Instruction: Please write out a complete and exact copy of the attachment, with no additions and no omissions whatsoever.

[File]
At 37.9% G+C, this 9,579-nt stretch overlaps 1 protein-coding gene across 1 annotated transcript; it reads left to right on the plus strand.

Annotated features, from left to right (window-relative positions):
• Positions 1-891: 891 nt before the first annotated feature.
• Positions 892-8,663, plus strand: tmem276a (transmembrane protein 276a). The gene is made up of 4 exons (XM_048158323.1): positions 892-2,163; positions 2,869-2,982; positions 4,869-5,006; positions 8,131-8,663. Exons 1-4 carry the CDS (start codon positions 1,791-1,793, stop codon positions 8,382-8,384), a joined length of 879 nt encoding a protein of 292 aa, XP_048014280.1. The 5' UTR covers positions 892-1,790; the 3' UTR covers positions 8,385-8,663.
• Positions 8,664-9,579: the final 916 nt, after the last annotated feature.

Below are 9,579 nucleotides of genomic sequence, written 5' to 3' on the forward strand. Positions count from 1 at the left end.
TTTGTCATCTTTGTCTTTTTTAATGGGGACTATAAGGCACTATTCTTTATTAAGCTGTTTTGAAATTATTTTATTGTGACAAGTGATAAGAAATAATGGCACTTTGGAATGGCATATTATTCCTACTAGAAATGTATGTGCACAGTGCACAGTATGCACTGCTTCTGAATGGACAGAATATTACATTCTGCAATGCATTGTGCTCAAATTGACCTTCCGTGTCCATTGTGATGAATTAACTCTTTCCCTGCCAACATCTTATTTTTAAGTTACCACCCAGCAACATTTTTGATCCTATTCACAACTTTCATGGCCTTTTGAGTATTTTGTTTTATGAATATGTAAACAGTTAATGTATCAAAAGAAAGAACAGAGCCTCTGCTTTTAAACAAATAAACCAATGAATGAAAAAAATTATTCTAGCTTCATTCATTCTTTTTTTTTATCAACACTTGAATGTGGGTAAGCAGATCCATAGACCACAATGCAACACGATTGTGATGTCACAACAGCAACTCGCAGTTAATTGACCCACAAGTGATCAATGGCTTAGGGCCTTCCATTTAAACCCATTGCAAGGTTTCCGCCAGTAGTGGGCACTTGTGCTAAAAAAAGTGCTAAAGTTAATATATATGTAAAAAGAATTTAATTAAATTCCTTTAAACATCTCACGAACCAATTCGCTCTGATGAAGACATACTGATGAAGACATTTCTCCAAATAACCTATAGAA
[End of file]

At 37.9% G+C, this 9,579-nt stretch overlaps 1 protein-coding gene across 1 annotated transcript; it reads left to right on the plus strand.

Annotated features, from left to right (window-relative positions):
• Positions 1-891: 891 nt before the first annotated feature.
• Positions 892-8,663, plus strand: tmem276a (transmembrane protein 276a). The gene is made up of 4 exons (XM_048158323.1): positions 892-2,163; positions 2,869-2,982; positions 4,869-5,006; positions 8,131-8,663. Exons 1-4 carry the CDS (start codon positions 1,791-1,793, stop codon positions 8,382-8,384), a joined length of 879 nt encoding a protein of 292 aa, XP_048014280.1. The 5' UTR covers positions 892-1,790; the 3' UTR covers positions 8,385-8,663.
• Positions 8,664-9,579: the final 916 nt, after the last annotated feature.

Below are 9,579 nucleotides of genomic sequence, written 5' to 3' on the forward strand. Positions count from 1 at the left end.
TTTGTCATCTTTGTCTTTTTTAATGGGGACTATAAGGCACTATTCTTTATTAAGCTGTTTTGAAATTATTTTATTGTGACAAGTGATAAGAAATAATGGCACTTTGGAATGGCATATTATTCCTACTAGAAATGTATGTGCACAGTGCACAGTATGCACTGCTTCTGAATGGACAGAATATTACATTCTGCAATGCATTGTGCTCAAATTGACCTTCCGTGTCCATTGTGATGAATTAACTCTTTCCCTGCCAACATCTTATTTTTAAGTTACCACCCAGCAACATTTTTGATCCTATTCACAACTTTCATGGCCTTTTGAGTATTTTGTTTTATGAATATGTAAACAGTTAATGTATCAAAAGAAAGAACAGAGCCTCTGCTTTTAAACAAATAAACCAATGAATGAAAAAAATTATTCTAGCTTCATTCATTCTTTTTTTTTATCAACACTTGAATGTGGGTAAGCAGATCCATAGACCACAATGCAACACGATTGTGATGTCACAACAGCAACTCGCAGTTAATTGACCCACAAGTGATCAATGGCTTAGGGCCTTCCATTTAAACCCATTGCAAGGTTTCCGCCAGTAGTGGGCACTTGTGCTAAAAAAAGTGCTAAAGTTAATATATATGTAAAAAGAATTTAATTAAATTCCTTTAAACATCTCACGAACCAATTCGCTCTGATGAAGACATACTGATGAAGACATTTCTCCAAATAACCTATAGAA